Republic Report has learned that the Washington Post Company's Kaplan for-profit college division, was, last year, a member of the controversial business advocacy group the American Legislative Exchange Council. Other major for-profit education companies also joined ALEC. Republic Report has obtained a July 2011 document showing Kaplan Higher Education and other for-profits as members of ALEC's Education Task Force. This morning, in an email message to Republic Report, Mark Harrad, Vice President of Communications at Kaplan, Inc., a wholly-owned subsidiary of the Washington Post Company that includes Kaplan Higher Education, wrote, "A unit of Kaplan was a member of ALEC for a one year period, which ended in August 2011."
For-profit colleges are the ultimate special interest. Many receive around 90 percent of their revenue from federal financial aid, more than $30 billion a year, and many charge students sky-high prices. In recent years, it has been fully documented that a large number of these schools have high dropouts rates and dismal job placement, and many have been caught engaging in highly coercive and deceptive recruiting practices. Yet when the bad actions of these predatory schools got publicly exposed, the schools simply used the enormous resources they've amassed to hire expensive lobbyists and consultants, and to make campaign contributions to politicians, in order to avoid accountability and keep taxpayer dollars pouring into their coffers.
Are you surprised to learn that these subprime schools joined the now-discredited ALEC, the secretive group that connects corporate special interests with campaign contribution-hungry state legislators in order to dominate lawmaking at the state level? No, you probably aren't surprised. Much of the action on for-profit colleges takes place at the federal level, where the money comes from, but states are increasingly taking an interest in protecting their residents from predatory practices -- through accreditation of schools, investigations of fraud, and other oversight. So for-profit colleges have come to ALEC to seek influence at the state level.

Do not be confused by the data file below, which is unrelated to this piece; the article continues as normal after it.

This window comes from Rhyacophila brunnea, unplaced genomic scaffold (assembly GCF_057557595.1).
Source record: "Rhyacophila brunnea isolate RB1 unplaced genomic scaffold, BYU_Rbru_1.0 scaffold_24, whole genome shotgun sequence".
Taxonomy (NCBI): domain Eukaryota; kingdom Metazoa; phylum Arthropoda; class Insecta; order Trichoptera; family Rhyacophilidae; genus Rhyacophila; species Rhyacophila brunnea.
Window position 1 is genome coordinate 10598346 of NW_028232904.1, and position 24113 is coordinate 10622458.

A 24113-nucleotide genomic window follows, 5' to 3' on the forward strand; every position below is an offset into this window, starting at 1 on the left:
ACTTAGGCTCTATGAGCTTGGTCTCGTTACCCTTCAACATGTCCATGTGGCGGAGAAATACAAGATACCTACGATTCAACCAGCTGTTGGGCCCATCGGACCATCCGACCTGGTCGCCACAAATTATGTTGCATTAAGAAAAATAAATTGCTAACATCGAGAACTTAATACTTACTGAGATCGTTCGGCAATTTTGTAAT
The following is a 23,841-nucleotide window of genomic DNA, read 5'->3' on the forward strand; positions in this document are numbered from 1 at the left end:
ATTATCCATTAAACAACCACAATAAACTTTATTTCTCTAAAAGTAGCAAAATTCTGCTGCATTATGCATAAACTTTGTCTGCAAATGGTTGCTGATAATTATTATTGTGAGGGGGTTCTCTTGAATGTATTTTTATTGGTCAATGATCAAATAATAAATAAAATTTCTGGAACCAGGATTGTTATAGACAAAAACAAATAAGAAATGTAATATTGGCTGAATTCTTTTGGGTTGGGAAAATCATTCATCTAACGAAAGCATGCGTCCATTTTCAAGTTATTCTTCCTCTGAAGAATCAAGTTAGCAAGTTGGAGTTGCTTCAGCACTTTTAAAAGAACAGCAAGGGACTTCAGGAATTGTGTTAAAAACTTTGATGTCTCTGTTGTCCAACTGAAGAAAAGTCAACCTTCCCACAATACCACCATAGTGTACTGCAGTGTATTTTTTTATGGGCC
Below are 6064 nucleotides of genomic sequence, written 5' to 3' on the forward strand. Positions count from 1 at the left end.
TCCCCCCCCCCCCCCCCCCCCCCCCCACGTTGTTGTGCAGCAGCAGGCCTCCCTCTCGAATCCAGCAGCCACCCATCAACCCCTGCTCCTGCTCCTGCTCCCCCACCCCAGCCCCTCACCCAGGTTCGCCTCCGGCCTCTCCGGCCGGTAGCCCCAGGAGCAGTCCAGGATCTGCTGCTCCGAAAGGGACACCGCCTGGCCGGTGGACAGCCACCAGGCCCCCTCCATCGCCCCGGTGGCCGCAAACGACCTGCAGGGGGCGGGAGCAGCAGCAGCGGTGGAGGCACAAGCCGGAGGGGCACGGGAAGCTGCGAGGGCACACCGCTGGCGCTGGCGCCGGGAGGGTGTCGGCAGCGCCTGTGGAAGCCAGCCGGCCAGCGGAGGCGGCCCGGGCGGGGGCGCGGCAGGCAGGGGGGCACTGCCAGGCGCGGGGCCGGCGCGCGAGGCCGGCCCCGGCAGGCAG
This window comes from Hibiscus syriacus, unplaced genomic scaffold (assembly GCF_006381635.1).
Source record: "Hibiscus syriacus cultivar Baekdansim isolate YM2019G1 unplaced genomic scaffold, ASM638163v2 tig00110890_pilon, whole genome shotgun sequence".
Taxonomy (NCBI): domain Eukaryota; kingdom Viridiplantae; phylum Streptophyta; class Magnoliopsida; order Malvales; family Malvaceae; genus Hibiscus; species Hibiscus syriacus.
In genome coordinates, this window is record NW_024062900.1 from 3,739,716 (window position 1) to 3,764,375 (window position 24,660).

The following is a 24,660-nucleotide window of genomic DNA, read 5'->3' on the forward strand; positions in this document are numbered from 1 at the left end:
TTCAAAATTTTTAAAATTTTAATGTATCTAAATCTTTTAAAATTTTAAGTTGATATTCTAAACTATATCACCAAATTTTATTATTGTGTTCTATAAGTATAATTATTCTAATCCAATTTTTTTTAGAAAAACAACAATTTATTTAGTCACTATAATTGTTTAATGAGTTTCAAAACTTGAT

Republic Report has obtained a list of members of the ALEC Education Task Force as of July 2011, and it includes some of the largest players in the for-profit college industry:
- Washington Post Company-owned Kaplan, which is under investigation by at least four state Attorneys General, where 68 percent of college students drop out before graduating (the worst overall dropout rate of the top ten recipients of post-9/11 G.I. bill benefits), and whose previous CEO received a $76 million compensation package when he left.
- Bridgepoint Education, which is under investigation by at least six state Attorneys General, and which in 2009 spent more than $2000 per student on recruiting and only $700 per student on instruction. Of every 100 associate degree students who enrolled in Bridgepoint in 2008-09, 84 had dropped out by September 2010.
- Corinthian Colleges, which is under investigation by at least six state Attorneys General, where 66.5 percent of associate degree students drop out, and where 36 percent of students default on their loans within three years -- the highest default rate of all publicly traded for-profit education companies.
- APSCU, the for-profit schools trade association, which hires expensive lobbyists like former Senator Trent Lott to pressure Congress, and works hand-in-hand with the House Republican leadership on bills to prevent bad actors in the industry from being held accountable for waste, fraud, and abuse. APSCU members include DeVry, ITT, ATI, Education Management Corp., Career Education Corp., and Mitt Romney favorite Full Sail University, as well as Kaplan, Bridgepoint, and Corinthian.
These affiliations between for-profit colleges and ALEC raise some serious questions.